Could a Live-Action 'Jungle Book' Save Disney?
The source material, Rudyard Kipling's stories, are in the public domain, so there's no legal problem with both Disney and Warner Bros. working on their own versions. However, if anything can be learned by this year's release of both Olympus Has Fallen and White House Down, it's that audiences don't seemed to get jazzed about going to see the same movie twice. Olympus Has Fallen was the bigger hit of the two, despite having less-well-known talent, a less experienced director and a smaller budget. What it did have was that it came out first. So it looks like it'll be a race to the finish line with this one. Then again, it was revealed recently that Kipling plagiarized his original Jungle Book stories, so maybe Warner Bros. and Disney can just use the same screenplay, in the interest of faithfulness to the source material.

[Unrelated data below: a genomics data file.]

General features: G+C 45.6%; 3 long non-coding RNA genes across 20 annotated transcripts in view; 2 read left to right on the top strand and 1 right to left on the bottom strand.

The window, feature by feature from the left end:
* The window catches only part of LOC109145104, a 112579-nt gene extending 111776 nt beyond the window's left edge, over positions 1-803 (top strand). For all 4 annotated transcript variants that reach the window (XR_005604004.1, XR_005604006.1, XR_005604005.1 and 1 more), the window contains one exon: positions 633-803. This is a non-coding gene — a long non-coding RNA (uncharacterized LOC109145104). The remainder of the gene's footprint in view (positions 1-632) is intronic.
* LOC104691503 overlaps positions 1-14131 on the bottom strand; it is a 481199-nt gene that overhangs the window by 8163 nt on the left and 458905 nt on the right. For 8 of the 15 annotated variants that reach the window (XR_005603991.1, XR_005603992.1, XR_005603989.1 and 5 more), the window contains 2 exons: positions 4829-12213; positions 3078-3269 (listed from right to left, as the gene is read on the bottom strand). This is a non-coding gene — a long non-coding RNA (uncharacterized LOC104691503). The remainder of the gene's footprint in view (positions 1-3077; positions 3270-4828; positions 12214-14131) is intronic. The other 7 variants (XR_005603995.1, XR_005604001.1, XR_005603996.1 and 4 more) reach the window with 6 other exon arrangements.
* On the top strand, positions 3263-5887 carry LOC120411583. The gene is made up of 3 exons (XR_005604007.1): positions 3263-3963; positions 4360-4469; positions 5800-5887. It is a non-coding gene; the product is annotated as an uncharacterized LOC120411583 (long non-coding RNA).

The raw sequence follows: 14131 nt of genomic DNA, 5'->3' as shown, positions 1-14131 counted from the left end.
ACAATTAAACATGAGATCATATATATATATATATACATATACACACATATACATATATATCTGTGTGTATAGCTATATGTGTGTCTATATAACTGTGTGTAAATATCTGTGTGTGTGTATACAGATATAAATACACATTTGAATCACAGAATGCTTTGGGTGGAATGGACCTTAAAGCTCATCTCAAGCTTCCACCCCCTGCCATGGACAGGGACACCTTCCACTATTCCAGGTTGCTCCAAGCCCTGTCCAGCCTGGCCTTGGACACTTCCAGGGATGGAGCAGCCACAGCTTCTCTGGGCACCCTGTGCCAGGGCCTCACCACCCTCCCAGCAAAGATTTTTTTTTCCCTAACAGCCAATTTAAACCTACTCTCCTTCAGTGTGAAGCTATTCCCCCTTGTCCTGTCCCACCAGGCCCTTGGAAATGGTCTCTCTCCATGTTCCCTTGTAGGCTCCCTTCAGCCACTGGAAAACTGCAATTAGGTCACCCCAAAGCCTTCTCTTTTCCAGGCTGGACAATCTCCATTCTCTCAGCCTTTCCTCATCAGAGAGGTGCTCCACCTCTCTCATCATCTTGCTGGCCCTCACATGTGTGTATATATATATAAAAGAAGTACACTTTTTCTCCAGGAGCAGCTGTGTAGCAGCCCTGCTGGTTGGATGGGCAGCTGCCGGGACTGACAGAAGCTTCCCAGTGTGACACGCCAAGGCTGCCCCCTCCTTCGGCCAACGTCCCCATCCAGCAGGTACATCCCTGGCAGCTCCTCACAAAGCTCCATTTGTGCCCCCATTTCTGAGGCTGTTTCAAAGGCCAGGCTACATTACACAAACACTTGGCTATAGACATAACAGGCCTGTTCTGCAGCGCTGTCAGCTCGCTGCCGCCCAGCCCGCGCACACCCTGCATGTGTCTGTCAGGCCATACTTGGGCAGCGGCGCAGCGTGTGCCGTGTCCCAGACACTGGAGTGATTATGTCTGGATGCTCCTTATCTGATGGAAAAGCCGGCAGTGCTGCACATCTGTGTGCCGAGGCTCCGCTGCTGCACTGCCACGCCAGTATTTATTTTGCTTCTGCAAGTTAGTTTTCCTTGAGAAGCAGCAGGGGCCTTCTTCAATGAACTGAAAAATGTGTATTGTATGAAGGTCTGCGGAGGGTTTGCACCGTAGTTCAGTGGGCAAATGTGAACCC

On the other hand, Disney is the original Jungle Book adapter. Its 1967 animated version was the last film to be produced by Walt Disney himself and is considered a classic, so maybe filmgoers will wait to see what Disney does with a real life Baloo.
Related: does anyone else already feel like they've seen a movie about an orphaned boy and his jungle creature friend? Me too.